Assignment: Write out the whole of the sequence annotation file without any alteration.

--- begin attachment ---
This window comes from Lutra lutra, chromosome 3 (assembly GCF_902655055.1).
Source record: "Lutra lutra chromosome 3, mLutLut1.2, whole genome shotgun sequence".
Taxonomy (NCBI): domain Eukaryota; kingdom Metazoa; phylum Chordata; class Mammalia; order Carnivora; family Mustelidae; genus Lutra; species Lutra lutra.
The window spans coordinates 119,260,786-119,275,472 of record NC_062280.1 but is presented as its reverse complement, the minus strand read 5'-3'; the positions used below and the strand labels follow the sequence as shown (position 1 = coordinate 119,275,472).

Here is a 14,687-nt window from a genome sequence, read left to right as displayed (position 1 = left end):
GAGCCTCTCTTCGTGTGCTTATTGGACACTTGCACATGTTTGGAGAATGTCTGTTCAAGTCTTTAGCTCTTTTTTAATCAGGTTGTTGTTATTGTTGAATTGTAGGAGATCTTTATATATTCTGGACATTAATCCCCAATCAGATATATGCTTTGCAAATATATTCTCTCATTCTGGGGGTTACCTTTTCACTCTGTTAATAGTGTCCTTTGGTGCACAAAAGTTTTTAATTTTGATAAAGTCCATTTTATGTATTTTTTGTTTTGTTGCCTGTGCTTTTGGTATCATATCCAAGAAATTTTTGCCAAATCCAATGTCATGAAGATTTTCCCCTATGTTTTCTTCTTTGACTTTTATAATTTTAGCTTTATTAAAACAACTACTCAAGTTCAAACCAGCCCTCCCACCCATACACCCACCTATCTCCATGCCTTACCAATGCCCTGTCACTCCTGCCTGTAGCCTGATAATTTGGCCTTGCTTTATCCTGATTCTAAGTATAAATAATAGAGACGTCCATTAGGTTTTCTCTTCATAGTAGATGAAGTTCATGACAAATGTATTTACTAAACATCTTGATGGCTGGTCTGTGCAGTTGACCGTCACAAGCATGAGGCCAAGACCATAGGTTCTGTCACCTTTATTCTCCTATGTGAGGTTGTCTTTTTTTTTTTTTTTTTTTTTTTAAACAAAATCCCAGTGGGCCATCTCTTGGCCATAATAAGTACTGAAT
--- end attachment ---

This window comes from Lutra lutra, chromosome 3 (assembly GCF_902655055.1).
Source record: "Lutra lutra chromosome 3, mLutLut1.2, whole genome shotgun sequence".
Taxonomy (NCBI): domain Eukaryota; kingdom Metazoa; phylum Chordata; class Mammalia; order Carnivora; family Mustelidae; genus Lutra; species Lutra lutra.
The window spans coordinates 119,260,786-119,275,472 of record NC_062280.1 but is presented as its reverse complement, the minus strand read 5'-3'; the positions used below and the strand labels follow the sequence as shown (position 1 = coordinate 119,275,472).

Here is a 14,687-nt window from a genome sequence, read left to right as displayed (position 1 = left end):
GAGCCTCTCTTCGTGTGCTTATTGGACACTTGCACATGTTTGGAGAATGTCTGTTCAAGTCTTTAGCTCTTTTTTAATCAGGTTGTTGTTATTGTTGAATTGTAGGAGATCTTTATATATTCTGGACATTAATCCCCAATCAGATATATGCTTTGCAAATATATTCTCTCATTCTGGGGGTTACCTTTTCACTCTGTTAATAGTGTCCTTTGGTGCACAAAAGTTTTTAATTTTGATAAAGTCCATTTTATGTATTTTTTGTTTTGTTGCCTGTGCTTTTGGTATCATATCCAAGAAATTTTTGCCAAATCCAATGTCATGAAGATTTTCCCCTATGTTTTCTTCTTTGACTTTTATAATTTTAGCTTTATTAAAACAACTACTCAAGTTCAAACCAGCCCTCCCACCCATACACCCACCTATCTCCATGCCTTACCAATGCCCTGTCACTCCTGCCTGTAGCCTGATAATTTGGCCTTGCTTTATCCTGATTCTAAGTATAAATAATAGAGACGTCCATTAGGTTTTCTCTTCATAGTAGATGAAGTTCATGACAAATGTATTTACTAAACATCTTGATGGCTGGTCTGTGCAGTTGACCGTCACAAGCATGAGGCCAAGACCATAGGTTCTGTCACCTTTATTCTCCTATGTGAGGTTGTCTTTTTTTTTTTTTTTTTTTTTTTAAACAAAATCCCAGTGGGCCATCTCTTGGCCATAATAAGTACTGAAT